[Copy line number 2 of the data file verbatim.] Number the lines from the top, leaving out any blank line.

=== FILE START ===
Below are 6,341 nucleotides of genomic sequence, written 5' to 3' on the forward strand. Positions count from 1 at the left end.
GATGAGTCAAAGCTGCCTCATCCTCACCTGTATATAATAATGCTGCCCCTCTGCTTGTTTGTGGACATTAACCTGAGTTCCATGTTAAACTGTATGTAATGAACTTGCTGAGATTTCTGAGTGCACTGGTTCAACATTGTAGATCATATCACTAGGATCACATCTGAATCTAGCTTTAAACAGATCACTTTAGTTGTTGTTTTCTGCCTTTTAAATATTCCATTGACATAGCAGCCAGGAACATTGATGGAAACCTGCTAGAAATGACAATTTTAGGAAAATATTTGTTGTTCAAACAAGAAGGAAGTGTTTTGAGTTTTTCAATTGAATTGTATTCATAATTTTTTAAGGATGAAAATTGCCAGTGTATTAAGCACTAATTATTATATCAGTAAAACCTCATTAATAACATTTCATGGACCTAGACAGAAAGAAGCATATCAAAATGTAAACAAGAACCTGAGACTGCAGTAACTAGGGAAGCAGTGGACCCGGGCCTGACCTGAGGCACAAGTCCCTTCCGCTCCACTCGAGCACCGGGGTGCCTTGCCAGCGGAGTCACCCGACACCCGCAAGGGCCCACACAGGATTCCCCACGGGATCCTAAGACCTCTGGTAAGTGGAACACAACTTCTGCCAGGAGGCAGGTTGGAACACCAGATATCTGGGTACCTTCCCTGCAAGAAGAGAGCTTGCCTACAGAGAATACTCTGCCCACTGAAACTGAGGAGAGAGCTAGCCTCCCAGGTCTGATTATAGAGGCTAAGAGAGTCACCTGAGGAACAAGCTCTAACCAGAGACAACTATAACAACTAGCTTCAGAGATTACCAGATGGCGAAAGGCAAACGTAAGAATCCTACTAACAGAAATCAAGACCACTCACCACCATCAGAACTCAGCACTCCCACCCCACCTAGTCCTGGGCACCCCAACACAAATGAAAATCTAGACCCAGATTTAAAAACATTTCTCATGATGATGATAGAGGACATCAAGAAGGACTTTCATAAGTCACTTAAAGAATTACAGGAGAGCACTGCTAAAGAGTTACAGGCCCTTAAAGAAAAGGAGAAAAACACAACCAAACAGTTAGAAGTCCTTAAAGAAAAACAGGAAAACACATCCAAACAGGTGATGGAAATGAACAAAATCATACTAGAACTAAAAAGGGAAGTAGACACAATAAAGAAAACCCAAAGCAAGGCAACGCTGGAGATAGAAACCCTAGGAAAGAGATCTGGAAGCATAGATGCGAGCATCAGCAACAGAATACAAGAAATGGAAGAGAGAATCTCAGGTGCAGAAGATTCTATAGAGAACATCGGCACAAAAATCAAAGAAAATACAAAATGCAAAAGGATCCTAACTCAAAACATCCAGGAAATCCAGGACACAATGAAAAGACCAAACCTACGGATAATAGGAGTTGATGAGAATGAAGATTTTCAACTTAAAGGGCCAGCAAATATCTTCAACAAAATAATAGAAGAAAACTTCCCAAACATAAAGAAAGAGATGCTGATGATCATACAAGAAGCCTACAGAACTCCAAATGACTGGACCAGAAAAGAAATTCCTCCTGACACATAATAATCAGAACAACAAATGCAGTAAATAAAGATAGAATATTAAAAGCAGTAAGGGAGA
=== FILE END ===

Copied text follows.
GATGAGTCAAAGCTGCCTCATCCTCACCTGTATATAATAATGCTGCCCCTCTGCTTGTTTGTGGACATTAACCTGAGTTCCATGTTAAACTGTATGTAATGAACTTGCTGAGATTTCTGAGTGCACTGGTTCAACATTGTAGATCATATCACTAGGATCACATCTGAATCTAGCTTTAAACAGATCACTTTAGTTGTTGTTTTCTGCCTTTTAAATATTCCATTGACATAGCAGCCAGGAACATTGATGGAAACCTGCTAGAAATGACAATTTTAGGAAAATATTTGTTGTTCAAACAAGAAGGAAGTGTTTTGAGTTTTTCAATTGAATTGTATTCATAATTTTTTAAGGATGAAAATTGCCAGTGTATTAAGCACTAATTATTATATCAGTAAAACCTCATTAATAACATTTCATGGACCTAGACAGAAAGAAGCATATCAAAATGTAAACAAGAACCTGAGACTGCAGTAACTAGGGAAGCAGTGGACCCGGGCCTGACCTGAGGCACAAGTCCCTTCCGCTCCACTCGAGCACCGGGGTGCCTTGCCAGCGGAGTCACCCGACACCCGCAAGGGCCCACACAGGATTCCCCACGGGATCCTAAGACCTCTGGTAAGTGGAACACAACTTCTGCCAGGAGGCAGGTTGGAACACCAGATATCTGGGTACCTTCCCTGCAAGAAGAGAGCTTGCCTACAGAGAATACTCTGCCCACTGAAACTGAGGAGAGAGCTAGCCTCCCAGGTCTGATTATAGAGGCTAAGAGAGTCACCTGAGGAACAAGCTCTAACCAGAGACAACTATAACAACTAGCTTCAGAGATTACCAGATGGCGAAAGGCAAACGTAAGAATCCTACTAACAGAAATCAAGACCACTCACCACCATCAGAACTCAGCACTCCCACCCCACCTAGTCCTGGGCACCCCAACACAAATGAAAATCTAGACCCAGATTTAAAAACATTTCTCATGATGATGATAGAGGACATCAAGAAGGACTTTCATAAGTCACTTAAAGAATTACAGGAGAGCACTGCTAAAGAGTTACAGGCCCTTAAAGAAAAGGAGAAAAACACAACCAAACAGTTAGAAGTCCTTAAAGAAAAACAGGAAAACACATCCAAACAGGTGATGGAAATGAACAAAATCATACTAGAACTAAAAAGGGAAGTAGACACAATAAAGAAAACCCAAAGCAAGGCAACGCTGGAGATAGAAACCCTAGGAAAGAGATCTGGAAGCATAGATGCGAGCATCAGCAACAGAATACAAGAAATGGAAGAGAGAATCTCAGGTGCAGAAGATTCTATAGAGAACATCGGCACAAAAATCAAAGAAAATACAAAATGCAAAAGGATCCTAACTCAAAACATCCAGGAAATCCAGGACACAATGAAAAGACCAAACCTACGGATAATAGGAGTTGATGAGAATGAAGATTTTCAACTTAAAGGGCCAGCAAATATCTTCAACAAAATAATAGAAGAAAACTTCCCAAACATAAAGAAAGAGATGCTGATGATCATACAAGAAGCCTACAGAACTCCAAATGACTGGACCAGAAAAGAAATTCCTCCTGACACATAATAATCAGAACAACAAATGCAGTAAATAAAGATAGAATATTAAAAGCAGTAAGGGAGA